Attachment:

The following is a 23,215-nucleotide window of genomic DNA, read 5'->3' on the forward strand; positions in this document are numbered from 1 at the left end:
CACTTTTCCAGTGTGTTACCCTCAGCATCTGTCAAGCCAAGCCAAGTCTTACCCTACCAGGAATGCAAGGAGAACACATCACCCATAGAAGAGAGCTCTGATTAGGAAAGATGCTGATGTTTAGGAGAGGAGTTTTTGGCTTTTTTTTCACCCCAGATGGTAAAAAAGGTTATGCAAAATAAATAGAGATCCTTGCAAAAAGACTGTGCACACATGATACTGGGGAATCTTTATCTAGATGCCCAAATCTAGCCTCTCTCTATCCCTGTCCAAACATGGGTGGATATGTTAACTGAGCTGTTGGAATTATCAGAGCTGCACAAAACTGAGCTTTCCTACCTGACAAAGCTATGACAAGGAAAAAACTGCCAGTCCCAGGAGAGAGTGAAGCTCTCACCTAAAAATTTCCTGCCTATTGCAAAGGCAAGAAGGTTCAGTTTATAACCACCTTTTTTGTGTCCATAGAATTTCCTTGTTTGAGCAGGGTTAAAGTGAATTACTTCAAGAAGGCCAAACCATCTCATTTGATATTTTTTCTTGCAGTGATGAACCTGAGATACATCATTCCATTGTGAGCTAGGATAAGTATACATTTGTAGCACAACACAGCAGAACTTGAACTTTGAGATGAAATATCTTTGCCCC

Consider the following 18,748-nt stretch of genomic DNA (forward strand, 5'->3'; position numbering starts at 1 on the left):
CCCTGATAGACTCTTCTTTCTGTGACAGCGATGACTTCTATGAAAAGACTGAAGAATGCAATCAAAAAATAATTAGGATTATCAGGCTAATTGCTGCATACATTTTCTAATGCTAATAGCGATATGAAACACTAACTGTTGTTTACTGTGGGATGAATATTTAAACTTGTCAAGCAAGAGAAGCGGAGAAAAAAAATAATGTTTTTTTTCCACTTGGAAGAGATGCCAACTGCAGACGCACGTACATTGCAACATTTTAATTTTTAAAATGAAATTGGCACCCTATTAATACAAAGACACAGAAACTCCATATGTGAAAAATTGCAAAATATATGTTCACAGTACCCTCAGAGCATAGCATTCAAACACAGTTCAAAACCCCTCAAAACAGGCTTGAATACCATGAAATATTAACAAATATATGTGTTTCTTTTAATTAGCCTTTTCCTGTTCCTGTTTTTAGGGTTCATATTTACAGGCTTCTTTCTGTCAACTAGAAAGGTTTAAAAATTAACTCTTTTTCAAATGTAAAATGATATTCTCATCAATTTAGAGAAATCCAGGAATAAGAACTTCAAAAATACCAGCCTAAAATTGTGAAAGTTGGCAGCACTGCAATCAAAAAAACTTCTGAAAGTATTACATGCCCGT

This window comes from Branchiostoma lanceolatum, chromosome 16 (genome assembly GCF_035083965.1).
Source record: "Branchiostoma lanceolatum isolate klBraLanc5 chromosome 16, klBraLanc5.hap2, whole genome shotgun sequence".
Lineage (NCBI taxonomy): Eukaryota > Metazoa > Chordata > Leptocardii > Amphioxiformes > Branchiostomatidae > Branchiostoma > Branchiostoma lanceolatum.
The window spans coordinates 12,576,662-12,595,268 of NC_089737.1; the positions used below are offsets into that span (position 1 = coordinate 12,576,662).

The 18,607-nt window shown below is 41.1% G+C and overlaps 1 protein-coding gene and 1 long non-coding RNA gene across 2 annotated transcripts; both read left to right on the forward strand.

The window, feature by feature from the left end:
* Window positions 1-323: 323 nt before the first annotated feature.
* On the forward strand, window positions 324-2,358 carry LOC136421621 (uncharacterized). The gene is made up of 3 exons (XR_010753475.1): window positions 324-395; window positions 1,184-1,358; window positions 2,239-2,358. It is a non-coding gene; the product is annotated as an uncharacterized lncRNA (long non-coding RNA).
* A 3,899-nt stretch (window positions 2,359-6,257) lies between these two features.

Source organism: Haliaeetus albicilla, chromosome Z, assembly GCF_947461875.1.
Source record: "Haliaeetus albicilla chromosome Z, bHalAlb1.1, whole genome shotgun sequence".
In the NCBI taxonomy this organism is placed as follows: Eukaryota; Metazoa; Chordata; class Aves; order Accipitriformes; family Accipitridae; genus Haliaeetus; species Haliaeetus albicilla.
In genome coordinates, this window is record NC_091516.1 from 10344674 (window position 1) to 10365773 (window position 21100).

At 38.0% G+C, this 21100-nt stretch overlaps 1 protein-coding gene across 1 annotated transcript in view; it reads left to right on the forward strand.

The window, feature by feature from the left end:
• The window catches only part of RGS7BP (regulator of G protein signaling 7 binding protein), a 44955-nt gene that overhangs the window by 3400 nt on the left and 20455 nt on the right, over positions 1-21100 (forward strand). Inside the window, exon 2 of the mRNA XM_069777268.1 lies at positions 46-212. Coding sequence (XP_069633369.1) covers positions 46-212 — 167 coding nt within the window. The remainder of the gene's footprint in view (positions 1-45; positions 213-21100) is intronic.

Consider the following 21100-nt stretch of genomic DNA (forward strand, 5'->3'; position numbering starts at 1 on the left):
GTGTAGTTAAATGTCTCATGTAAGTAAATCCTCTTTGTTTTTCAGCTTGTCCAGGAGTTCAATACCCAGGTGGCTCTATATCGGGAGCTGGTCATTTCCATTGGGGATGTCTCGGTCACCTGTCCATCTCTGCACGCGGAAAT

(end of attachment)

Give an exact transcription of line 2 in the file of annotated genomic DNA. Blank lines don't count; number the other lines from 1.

CACTTTTCCAGTGTGTTACCCTCAGCATCTGTCAAGCCAAGCCAAGTCTTACCCTACCAGGAATGCAAGGAGAACACATCACCCATAGAAGAGAGCTCTGATTAGGAAAGATGCTGATGTTTAGGAGAGGAGTTTTTGGCTTTTTTTTCACCCCAGATGGTAAAAAAGGTTATGCAAAATAAATAGAGATCCTTGCAAAAAGACTGTGCACACATGATACTGGGGAATCTTTATCTAGATGCCCAAATCTAGCCTCTCTCTATCCCTGTCCAAACATGGGTGGATATGTTAACTGAGCTGTTGGAATTATCAGAGCTGCACAAAACTGAGCTTTCCTACCTGACAAAGCTATGACAAGGAAAAAACTGCCAGTCCCAGGAGAGAGTGAAGCTCTCACCTAAAAATTTCCTGCCTATTGCAAAGGCAAGAAGGTTCAGTTTATAACCACCTTTTTTGTGTCCATAGAATTTCCTTGTTTGAGCAGGGTTAAAGTGAATTACTTCAAGAAGGCCAAACCATCTCATTTGATATTTTTTCTTGCAGTGATGAACCTGAGATACATCATTCCATTGTGAGCTAGGATAAGTATACATTTGTAGCACAACACAGCAGAACTTGAACTTTGAGATGAAATATCTTTGCCCC